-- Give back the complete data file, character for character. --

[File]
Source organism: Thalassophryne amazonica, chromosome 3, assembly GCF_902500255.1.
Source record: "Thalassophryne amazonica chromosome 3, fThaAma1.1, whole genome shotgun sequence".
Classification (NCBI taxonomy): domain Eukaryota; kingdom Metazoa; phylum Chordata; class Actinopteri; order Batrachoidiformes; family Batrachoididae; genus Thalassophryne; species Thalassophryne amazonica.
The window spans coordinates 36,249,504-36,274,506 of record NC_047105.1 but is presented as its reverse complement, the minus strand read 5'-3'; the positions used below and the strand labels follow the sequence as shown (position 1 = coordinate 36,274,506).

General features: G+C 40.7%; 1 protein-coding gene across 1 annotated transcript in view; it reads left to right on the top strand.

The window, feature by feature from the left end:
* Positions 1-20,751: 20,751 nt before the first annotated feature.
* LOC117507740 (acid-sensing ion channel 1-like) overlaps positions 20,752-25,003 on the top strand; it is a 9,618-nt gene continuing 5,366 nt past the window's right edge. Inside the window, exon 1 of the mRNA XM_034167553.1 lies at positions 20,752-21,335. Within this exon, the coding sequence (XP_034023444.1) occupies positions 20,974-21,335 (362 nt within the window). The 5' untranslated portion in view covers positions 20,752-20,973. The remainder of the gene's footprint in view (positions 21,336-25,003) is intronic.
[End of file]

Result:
Source organism: Thalassophryne amazonica, chromosome 3, assembly GCF_902500255.1.
Source record: "Thalassophryne amazonica chromosome 3, fThaAma1.1, whole genome shotgun sequence".
Classification (NCBI taxonomy): domain Eukaryota; kingdom Metazoa; phylum Chordata; class Actinopteri; order Batrachoidiformes; family Batrachoididae; genus Thalassophryne; species Thalassophryne amazonica.
The window spans coordinates 36,249,504-36,274,506 of record NC_047105.1 but is presented as its reverse complement, the minus strand read 5'-3'; the positions used below and the strand labels follow the sequence as shown (position 1 = coordinate 36,274,506).

General features: G+C 40.7%; 1 protein-coding gene across 1 annotated transcript in view; it reads left to right on the top strand.

The window, feature by feature from the left end:
* Positions 1-20,751: 20,751 nt before the first annotated feature.
* LOC117507740 (acid-sensing ion channel 1-like) overlaps positions 20,752-25,003 on the top strand; it is a 9,618-nt gene continuing 5,366 nt past the window's right edge. Inside the window, exon 1 of the mRNA XM_034167553.1 lies at positions 20,752-21,335. Within this exon, the coding sequence (XP_034023444.1) occupies positions 20,974-21,335 (362 nt within the window). The 5' untranslated portion in view covers positions 20,752-20,973. The remainder of the gene's footprint in view (positions 21,336-25,003) is intronic.